About America's Energy Future
The dual shocks of record-high energy prices and global recession have produced fertile ground for policymakers to radically reform America's energy policy. While many have called for increasing production of domestic oil and coal supplies, others have seen this as a unique opportunity to move beyond an energy policy dominated by fossil fuels. In July 2008, former Vice President Al Gore outlined the first step in this process when he called for America's electricity supply to be carbon-free in 10 years.
Proponents of the resolution claim that an end to carbon-based fuels is the only solution to avoiding worldwide economic and environmental catastrophe. With global fuel demands projected to increase, the world can no longer continue emitting such high levels of carbon dioxide or afford sending vast sums of money to unstable regions. Americans can also not afford to keep pace with the rise in energy prices. While initial price increases may occur, advocates contend that renewables could eventually provide energy at the equivalent of $1 per gallon.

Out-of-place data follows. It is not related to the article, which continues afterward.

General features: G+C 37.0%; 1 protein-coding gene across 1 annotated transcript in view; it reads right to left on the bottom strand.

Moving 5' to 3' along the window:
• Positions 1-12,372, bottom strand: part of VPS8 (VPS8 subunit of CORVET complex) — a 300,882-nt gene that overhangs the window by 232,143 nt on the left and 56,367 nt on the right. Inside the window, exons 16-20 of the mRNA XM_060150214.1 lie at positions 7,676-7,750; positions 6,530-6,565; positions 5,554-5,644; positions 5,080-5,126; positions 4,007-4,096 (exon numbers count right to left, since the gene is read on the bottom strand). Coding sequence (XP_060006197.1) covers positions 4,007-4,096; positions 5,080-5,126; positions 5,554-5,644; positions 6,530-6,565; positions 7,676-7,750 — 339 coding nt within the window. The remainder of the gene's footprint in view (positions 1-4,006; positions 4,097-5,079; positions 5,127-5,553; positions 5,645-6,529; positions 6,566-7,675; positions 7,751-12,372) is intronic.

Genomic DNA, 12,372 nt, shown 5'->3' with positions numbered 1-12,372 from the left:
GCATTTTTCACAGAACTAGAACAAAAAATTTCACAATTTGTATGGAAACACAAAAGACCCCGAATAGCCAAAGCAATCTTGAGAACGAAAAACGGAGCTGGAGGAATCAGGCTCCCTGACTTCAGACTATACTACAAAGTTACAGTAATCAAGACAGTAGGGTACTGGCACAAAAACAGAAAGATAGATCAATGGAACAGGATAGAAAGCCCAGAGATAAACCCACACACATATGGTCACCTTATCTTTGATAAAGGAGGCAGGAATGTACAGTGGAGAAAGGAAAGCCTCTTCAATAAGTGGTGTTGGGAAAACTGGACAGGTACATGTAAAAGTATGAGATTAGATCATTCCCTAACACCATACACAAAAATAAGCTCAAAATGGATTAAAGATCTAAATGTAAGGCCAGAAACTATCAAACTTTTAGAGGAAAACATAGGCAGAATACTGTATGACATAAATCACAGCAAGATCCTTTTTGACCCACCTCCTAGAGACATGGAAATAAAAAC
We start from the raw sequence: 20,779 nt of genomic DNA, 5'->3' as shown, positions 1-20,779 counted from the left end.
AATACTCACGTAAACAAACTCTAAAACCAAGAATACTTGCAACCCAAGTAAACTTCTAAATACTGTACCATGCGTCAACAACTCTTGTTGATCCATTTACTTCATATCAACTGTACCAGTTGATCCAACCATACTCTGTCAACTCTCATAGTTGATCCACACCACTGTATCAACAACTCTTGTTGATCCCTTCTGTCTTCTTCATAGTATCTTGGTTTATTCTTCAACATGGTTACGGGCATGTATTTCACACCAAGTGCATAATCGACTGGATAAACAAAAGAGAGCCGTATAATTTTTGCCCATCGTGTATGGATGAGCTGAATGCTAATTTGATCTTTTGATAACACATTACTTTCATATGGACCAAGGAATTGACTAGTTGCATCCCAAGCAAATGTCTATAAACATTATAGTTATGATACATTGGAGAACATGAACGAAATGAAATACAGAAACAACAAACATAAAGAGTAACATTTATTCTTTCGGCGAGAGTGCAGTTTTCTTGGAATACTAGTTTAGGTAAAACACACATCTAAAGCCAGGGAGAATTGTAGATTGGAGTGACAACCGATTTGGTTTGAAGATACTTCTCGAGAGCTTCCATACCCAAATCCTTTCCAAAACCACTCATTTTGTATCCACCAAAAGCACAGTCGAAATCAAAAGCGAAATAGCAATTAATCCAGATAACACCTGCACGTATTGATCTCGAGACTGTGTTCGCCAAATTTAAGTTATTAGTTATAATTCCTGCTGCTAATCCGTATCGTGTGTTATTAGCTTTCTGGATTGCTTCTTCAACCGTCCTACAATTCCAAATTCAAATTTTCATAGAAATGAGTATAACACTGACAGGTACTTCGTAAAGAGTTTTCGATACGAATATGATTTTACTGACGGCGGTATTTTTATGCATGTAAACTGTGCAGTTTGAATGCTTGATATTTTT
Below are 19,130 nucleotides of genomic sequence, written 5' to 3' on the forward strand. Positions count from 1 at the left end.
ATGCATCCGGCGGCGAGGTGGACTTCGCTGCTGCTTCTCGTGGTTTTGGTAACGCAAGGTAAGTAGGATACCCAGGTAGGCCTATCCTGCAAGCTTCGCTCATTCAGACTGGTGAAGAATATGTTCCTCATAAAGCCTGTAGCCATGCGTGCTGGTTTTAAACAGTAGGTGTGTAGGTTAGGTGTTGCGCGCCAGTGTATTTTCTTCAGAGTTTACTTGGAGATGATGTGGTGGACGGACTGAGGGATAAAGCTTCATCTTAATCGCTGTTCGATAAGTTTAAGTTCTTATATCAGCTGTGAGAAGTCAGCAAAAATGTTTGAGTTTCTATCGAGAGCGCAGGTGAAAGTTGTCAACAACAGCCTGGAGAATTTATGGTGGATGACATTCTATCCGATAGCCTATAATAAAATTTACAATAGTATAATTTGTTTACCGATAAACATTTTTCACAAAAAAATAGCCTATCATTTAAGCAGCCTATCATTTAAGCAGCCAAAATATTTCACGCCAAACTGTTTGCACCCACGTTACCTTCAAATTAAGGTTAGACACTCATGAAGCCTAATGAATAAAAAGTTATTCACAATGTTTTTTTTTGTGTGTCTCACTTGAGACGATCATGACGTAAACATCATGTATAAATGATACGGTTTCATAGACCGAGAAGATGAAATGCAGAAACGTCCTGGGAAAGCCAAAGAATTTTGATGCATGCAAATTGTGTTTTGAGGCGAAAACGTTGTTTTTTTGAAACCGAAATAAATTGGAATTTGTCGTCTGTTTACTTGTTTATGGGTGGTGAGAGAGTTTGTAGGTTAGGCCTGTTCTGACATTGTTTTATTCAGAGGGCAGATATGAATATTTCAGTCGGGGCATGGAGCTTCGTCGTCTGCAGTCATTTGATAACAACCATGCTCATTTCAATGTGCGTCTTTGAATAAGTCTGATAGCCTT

Opponents of the resolution say this goal cannot be achieved without a drastic increase in the size and scope of government and its role in the private economy. According to the U.S. Energy Information Administration, 49% of the nation's electricity comes from coal and 20% from natural gas. Only 30% comes from carbon-free sources, but more than two thirds of that is nuclear power, which is often excluded from carbon-free proposals. The vast majority of renewable power comes from water, which is constrained geographically. In addition, renewables such as biofuels (which the World Bank estimates is responsible for up to 75% of the rise in world food prices) are quickly becoming a less viable option. This begs the question: how soon can we replace carbon-based fuels, and at what cost to the consumer?
Last winter, the House rejected a bill requiring 15% of electricity to come from renewable sources by 2020. Thus, even if this goal is technologically practical and economically feasible, proponents will have to generate the political will to commit to a carbon-free policy.